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By Sunny Choi · March 24, 2013
Thousands of high school students will be hearing from colleges and universities this weekend. In light of this national phenomenon, the new film Admission satirizes the competitive rush to acquire a spot at an Ivy League university. While it drew some laughs thanks to a smattering of funny jokes and likable leads, the movie became muddled and confusing as it tried to tackle too many issues and subplots. While the trailer led me to anticipate a satirical yet light-hearted romantic comedy, Admission was more of an attempt at a serious, dramatic, and thought-provoking film. Unfortunately it was far from perfect, to attain that it would require a stronger, wittier, and more impactful narrative through further streamlining of its subplots.
Portia Nathan (Tina Fey), Director of Admissions at Princeton University, prides herself on leading a very straight-laced and predictable life. This all changes when John Pressman (Paul Rudd), her university classmate and founder of an alternative high school, asks her to give an information session to his students. John believes that Portia may be the birth mother of one of his students, Jeremiah Balakian (Nat Wolff), a self-proclaimed auto-didact who loves learning for the sake of learning. He boasts an extensive knowledge of philosophy and literature. John believes that Jeremiah deserves to be admitted into Princeton despite his weak GPA and troubled youth. Stirred by maternal instincts, Portia finds herself bending the rules and compromising her integrity to help Jeremiah through the admission process. Meanwhile, Portia’s life is going downhill. Her long-time boyfriend (Michael Sheen), a pompous English professor, leaves her for a lustful Virginia Woolf scholar (Sonya Walger). She also blames most of her problems on her zany feminist mother (Lily Tomlin) who wants her daughter to reconnect with her independent, trailblazer self.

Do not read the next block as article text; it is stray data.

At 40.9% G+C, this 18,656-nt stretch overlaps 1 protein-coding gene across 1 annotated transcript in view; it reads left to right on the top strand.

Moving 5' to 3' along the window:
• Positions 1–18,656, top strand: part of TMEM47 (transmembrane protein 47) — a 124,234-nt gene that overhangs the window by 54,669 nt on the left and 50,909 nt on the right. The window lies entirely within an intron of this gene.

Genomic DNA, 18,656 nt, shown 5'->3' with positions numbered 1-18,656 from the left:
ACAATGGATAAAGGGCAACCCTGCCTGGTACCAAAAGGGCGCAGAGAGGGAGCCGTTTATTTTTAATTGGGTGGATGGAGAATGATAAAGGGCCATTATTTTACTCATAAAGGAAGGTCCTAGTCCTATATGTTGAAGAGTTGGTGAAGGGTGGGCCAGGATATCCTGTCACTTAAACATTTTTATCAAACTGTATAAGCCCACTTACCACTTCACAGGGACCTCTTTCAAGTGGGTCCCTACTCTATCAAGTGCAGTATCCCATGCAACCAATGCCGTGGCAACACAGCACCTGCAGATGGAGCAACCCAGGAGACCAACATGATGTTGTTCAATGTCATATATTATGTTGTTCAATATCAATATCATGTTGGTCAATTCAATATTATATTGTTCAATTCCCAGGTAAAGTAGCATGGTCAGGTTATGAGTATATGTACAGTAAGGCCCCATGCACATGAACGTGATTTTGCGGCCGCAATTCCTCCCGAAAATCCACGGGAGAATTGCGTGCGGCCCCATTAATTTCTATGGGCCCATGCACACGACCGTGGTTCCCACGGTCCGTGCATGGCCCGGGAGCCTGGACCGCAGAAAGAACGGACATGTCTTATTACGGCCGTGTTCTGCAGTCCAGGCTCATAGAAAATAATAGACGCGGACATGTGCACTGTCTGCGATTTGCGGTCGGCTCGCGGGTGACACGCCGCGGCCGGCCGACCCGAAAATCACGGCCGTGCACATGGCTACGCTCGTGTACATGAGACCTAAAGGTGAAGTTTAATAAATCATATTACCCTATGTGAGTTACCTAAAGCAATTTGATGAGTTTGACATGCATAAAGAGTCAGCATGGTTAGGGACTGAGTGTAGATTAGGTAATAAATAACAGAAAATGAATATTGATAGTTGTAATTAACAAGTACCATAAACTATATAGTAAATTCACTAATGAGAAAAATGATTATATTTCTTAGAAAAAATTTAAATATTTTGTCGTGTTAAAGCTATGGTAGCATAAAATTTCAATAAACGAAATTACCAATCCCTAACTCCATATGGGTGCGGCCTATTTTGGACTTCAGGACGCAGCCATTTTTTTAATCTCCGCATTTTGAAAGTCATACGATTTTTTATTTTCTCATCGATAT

Like many romantic comedies, Admission emphasizes how sad and lonely it is to lead a solitary and completely predictable life. In this way, the movie closely mirrors Paul Weitz’s past film, About a Boy. Portia must reevaluate her choice of dedicating herself to her work rather than forging long-term, sustainable relationships with anyone, including her own family. The narrative also tackles the role of parenting, especially as each parent is shown to impose his or her worldview on their child without any consideration for what that child might want out of life. We see this with Portia, who struggles to communicate with her overbearing mother; and with John, who insists on leading a rootless and humanitarian life, much to the dismay of his adopted African son (Travaris Stevens), who prefers a more stable life. The film suggests that imposing one’s world view on others causes a disconnect between people that makes it impossible to relate. Despite the inclusion of this rather refreshing insight, the romantic subplot between John and Portia stands on the clichéd paradigm that opposites attract. Portia, who leads a routine-based life, finds herself increasingly attracted to John, a free-spirited and pleasant educator and good Samaritan. Here it appears that the writers impose a world view of their own for the sake of convenience.